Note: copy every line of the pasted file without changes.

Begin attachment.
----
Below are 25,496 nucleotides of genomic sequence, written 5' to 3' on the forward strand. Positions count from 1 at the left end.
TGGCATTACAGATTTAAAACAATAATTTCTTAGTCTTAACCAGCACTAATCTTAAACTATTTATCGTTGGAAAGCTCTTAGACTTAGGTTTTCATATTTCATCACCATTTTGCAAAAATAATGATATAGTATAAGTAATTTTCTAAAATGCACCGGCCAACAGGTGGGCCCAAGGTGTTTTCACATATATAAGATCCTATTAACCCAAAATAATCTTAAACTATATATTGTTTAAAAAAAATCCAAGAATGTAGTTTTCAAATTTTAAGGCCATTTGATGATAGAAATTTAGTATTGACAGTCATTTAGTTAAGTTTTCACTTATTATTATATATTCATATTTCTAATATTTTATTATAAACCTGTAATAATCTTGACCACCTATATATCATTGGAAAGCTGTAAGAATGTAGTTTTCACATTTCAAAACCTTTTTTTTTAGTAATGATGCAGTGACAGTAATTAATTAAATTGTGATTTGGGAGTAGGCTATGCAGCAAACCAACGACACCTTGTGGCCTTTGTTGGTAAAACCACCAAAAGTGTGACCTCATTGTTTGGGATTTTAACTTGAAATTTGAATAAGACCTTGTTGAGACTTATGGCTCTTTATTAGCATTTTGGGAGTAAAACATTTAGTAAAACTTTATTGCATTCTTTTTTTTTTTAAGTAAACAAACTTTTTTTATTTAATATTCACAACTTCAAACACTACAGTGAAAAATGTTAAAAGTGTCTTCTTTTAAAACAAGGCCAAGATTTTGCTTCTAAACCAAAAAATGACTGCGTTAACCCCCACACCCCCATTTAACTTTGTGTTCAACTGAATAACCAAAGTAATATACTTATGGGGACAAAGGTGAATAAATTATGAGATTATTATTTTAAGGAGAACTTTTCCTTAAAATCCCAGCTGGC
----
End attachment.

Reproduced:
Below are 25,496 nucleotides of genomic sequence, written 5' to 3' on the forward strand. Positions count from 1 at the left end.
TGGCATTACAGATTTAAAACAATAATTTCTTAGTCTTAACCAGCACTAATCTTAAACTATTTATCGTTGGAAAGCTCTTAGACTTAGGTTTTCATATTTCATCACCATTTTGCAAAAATAATGATATAGTATAAGTAATTTTCTAAAATGCACCGGCCAACAGGTGGGCCCAAGGTGTTTTCACATATATAAGATCCTATTAACCCAAAATAATCTTAAACTATATATTGTTTAAAAAAAATCCAAGAATGTAGTTTTCAAATTTTAAGGCCATTTGATGATAGAAATTTAGTATTGACAGTCATTTAGTTAAGTTTTCACTTATTATTATATATTCATATTTCTAATATTTTATTATAAACCTGTAATAATCTTGACCACCTATATATCATTGGAAAGCTGTAAGAATGTAGTTTTCACATTTCAAAACCTTTTTTTTTAGTAATGATGCAGTGACAGTAATTAATTAAATTGTGATTTGGGAGTAGGCTATGCAGCAAACCAACGACACCTTGTGGCCTTTGTTGGTAAAACCACCAAAAGTGTGACCTCATTGTTTGGGATTTTAACTTGAAATTTGAATAAGACCTTGTTGAGACTTATGGCTCTTTATTAGCATTTTGGGAGTAAAACATTTAGTAAAACTTTATTGCATTCTTTTTTTTTTTAAGTAAACAAACTTTTTTTATTTAATATTCACAACTTCAAACACTACAGTGAAAAATGTTAAAAGTGTCTTCTTTTAAAACAAGGCCAAGATTTTGCTTCTAAACCAAAAAATGACTGCGTTAACCCCCACACCCCCATTTAACTTTGTGTTCAACTGAATAACCAAAGTAATATACTTATGGGGACAAAGGTGAATAAATTATGAGATTATTATTTTAAGGAGAACTTTTCCTTAAAATCCCAGCTGGC